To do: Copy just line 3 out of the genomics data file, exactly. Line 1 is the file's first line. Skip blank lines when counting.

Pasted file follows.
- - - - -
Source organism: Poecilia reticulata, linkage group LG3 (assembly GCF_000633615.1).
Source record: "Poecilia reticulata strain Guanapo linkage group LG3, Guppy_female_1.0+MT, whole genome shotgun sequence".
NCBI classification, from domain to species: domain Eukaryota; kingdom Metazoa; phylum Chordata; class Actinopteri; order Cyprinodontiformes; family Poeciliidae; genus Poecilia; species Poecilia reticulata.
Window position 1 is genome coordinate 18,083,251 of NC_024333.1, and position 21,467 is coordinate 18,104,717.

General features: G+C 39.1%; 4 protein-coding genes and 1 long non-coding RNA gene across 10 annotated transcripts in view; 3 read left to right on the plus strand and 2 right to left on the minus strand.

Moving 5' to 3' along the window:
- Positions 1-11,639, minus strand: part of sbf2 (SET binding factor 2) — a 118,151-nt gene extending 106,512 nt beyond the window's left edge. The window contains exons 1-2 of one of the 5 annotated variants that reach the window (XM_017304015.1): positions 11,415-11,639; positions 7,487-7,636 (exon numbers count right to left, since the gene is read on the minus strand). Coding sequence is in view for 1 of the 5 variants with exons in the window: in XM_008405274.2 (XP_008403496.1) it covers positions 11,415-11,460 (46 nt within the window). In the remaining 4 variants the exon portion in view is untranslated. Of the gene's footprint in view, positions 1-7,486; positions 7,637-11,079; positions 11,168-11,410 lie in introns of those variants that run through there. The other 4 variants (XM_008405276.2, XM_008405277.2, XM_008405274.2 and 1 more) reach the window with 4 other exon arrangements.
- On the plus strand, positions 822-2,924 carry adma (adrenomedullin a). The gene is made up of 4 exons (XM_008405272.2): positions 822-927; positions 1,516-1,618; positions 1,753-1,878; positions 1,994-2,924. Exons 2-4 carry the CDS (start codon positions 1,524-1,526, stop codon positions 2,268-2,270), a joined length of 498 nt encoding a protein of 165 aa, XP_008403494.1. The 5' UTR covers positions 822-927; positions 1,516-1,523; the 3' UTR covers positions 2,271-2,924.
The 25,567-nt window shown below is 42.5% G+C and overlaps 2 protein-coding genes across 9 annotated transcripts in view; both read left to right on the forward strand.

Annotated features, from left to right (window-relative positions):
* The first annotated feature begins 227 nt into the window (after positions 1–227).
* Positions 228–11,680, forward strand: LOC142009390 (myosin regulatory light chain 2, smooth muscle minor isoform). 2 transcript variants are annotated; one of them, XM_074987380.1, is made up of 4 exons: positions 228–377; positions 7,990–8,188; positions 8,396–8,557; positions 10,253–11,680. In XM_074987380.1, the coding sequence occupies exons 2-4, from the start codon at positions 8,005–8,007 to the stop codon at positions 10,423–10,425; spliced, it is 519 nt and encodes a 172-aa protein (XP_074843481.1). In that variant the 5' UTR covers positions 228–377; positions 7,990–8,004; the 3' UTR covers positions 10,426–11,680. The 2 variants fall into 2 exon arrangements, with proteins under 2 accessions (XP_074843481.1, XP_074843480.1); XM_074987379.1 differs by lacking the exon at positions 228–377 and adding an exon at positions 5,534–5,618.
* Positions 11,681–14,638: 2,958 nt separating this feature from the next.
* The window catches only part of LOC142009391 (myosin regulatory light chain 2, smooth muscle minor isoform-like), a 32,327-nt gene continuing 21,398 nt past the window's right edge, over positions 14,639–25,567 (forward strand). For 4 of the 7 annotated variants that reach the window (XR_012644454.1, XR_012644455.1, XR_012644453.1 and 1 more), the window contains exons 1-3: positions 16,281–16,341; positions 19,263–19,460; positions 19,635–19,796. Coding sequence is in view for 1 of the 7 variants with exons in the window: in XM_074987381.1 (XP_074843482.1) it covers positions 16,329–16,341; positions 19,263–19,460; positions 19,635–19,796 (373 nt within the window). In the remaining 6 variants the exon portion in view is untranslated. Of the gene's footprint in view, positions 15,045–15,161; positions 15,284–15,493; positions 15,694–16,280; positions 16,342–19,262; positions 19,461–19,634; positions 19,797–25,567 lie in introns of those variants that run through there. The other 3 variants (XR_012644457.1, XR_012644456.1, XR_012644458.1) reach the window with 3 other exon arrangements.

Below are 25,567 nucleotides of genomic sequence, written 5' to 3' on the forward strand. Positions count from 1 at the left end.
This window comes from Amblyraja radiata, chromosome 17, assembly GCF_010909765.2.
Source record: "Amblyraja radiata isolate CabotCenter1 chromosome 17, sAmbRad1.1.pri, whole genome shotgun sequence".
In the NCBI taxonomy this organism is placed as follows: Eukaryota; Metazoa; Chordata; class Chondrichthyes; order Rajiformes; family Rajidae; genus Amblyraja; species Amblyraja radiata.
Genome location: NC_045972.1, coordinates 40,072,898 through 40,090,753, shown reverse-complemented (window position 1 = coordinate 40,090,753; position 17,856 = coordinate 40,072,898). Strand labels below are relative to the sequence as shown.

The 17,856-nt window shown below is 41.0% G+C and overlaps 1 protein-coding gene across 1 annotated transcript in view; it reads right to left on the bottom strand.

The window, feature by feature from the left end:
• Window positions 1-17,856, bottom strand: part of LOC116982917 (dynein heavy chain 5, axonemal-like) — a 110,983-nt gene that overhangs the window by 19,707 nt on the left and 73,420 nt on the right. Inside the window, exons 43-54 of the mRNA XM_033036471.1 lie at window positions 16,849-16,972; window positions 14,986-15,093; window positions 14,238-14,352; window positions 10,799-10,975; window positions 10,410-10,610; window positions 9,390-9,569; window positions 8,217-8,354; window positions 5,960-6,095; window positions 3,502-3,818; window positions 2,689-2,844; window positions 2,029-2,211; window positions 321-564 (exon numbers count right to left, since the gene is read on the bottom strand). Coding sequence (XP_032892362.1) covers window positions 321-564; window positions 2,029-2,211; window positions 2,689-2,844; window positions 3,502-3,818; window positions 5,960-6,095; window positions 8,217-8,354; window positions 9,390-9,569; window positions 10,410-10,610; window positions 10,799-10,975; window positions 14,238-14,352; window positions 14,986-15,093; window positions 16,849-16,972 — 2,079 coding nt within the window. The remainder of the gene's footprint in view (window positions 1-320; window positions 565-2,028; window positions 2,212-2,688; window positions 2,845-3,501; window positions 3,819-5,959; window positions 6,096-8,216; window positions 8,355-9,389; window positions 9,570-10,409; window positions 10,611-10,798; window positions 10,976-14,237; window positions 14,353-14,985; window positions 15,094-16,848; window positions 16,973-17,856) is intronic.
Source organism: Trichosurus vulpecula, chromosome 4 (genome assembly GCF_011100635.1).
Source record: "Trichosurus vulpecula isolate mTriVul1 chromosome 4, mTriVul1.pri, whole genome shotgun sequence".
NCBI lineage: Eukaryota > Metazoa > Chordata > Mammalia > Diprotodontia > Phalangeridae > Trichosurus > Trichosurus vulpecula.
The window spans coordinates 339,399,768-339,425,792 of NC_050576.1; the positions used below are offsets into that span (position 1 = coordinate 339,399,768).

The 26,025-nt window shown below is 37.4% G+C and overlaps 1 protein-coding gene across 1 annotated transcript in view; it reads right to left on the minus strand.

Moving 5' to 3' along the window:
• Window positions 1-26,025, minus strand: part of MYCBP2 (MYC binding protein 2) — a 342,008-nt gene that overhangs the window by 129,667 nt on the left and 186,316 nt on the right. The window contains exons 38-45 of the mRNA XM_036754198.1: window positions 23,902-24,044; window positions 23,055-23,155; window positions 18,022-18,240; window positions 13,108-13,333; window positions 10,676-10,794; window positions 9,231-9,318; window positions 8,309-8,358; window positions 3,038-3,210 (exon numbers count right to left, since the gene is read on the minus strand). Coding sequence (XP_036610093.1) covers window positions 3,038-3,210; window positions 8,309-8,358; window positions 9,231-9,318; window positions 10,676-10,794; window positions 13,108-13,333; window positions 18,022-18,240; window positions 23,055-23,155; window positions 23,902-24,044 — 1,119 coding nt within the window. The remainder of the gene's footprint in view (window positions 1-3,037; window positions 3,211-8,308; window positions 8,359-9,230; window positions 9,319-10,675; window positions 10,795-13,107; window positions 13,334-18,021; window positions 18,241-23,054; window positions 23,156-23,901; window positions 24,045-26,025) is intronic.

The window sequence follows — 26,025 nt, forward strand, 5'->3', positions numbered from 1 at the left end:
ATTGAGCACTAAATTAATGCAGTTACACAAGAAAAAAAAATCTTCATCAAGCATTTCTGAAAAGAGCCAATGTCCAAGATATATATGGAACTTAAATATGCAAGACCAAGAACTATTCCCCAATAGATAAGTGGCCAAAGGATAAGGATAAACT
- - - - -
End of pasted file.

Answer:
NCBI classification, from domain to species: domain Eukaryota; kingdom Metazoa; phylum Chordata; class Actinopteri; order Cyprinodontiformes; family Poeciliidae; genus Poecilia; species Poecilia reticulata.